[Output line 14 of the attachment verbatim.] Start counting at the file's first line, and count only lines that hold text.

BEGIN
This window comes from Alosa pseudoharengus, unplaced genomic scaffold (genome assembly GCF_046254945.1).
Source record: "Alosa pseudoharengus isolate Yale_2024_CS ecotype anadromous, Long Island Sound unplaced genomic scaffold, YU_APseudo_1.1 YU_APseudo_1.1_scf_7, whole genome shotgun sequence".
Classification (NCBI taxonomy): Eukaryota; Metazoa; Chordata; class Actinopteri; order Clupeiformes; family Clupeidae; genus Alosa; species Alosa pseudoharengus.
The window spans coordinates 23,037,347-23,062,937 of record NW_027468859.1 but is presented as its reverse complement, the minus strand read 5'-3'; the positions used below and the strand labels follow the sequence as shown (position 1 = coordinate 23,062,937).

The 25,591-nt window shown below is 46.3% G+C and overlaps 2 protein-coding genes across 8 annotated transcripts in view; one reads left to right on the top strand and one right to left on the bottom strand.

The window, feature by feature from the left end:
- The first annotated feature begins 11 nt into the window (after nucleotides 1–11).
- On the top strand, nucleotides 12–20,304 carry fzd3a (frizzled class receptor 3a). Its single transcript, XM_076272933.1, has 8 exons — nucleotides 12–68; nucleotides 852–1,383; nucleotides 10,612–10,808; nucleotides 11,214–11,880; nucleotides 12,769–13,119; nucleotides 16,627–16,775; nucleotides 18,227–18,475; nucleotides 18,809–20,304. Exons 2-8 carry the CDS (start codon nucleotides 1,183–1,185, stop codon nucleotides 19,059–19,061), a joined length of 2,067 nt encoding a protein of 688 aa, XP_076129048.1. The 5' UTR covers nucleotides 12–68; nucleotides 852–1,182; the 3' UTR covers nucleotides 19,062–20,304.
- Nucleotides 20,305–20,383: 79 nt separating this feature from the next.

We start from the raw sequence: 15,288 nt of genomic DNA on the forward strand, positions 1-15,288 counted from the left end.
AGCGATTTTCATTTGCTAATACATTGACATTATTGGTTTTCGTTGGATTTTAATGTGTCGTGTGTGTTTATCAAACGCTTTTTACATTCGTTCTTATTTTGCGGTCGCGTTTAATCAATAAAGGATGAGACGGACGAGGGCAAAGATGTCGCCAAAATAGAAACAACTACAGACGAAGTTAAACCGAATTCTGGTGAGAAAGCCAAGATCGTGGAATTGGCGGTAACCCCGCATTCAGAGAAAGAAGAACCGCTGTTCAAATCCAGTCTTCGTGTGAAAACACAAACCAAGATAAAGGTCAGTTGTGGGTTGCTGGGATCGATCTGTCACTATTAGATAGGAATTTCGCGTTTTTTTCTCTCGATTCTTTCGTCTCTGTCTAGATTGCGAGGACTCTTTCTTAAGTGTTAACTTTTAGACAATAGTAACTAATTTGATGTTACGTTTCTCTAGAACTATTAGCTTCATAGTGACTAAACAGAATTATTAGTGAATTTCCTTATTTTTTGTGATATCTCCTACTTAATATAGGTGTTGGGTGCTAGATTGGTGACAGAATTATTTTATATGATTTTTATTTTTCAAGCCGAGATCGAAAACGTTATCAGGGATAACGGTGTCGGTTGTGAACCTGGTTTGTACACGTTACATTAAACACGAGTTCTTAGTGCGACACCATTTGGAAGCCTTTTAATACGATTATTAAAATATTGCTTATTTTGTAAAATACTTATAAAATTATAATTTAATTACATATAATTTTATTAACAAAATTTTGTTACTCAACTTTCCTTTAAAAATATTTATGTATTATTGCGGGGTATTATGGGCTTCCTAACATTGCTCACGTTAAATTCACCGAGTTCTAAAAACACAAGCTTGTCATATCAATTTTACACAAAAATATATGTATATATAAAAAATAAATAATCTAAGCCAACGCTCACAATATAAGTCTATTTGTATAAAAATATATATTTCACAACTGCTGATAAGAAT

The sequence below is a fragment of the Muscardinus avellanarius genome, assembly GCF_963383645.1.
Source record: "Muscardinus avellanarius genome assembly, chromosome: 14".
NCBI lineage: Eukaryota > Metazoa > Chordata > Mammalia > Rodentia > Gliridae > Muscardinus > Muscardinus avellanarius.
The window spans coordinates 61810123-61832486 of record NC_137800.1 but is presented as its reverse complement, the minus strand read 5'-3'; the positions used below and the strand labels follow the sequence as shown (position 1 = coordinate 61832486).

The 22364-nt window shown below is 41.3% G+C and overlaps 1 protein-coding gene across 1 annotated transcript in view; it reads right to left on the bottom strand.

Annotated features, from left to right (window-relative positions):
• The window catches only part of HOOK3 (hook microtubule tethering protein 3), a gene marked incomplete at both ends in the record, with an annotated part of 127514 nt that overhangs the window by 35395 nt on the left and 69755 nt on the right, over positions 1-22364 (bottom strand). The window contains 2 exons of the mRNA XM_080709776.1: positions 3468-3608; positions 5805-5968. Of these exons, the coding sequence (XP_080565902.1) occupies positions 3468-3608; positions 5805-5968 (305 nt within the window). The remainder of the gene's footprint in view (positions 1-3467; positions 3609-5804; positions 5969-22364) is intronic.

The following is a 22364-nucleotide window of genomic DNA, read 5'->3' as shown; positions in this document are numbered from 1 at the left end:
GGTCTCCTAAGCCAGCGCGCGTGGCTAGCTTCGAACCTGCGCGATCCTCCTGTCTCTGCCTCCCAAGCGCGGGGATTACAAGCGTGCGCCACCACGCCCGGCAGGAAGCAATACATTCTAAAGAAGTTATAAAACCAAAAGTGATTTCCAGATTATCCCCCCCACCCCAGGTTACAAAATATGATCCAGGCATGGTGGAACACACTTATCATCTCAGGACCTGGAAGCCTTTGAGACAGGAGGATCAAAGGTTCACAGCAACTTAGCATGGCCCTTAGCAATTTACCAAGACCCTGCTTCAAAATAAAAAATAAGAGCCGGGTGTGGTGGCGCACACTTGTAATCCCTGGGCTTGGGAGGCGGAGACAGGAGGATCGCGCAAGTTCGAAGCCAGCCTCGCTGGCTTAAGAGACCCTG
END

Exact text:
NCBI lineage: Eukaryota > Metazoa > Chordata > Mammalia > Rodentia > Gliridae > Muscardinus > Muscardinus avellanarius.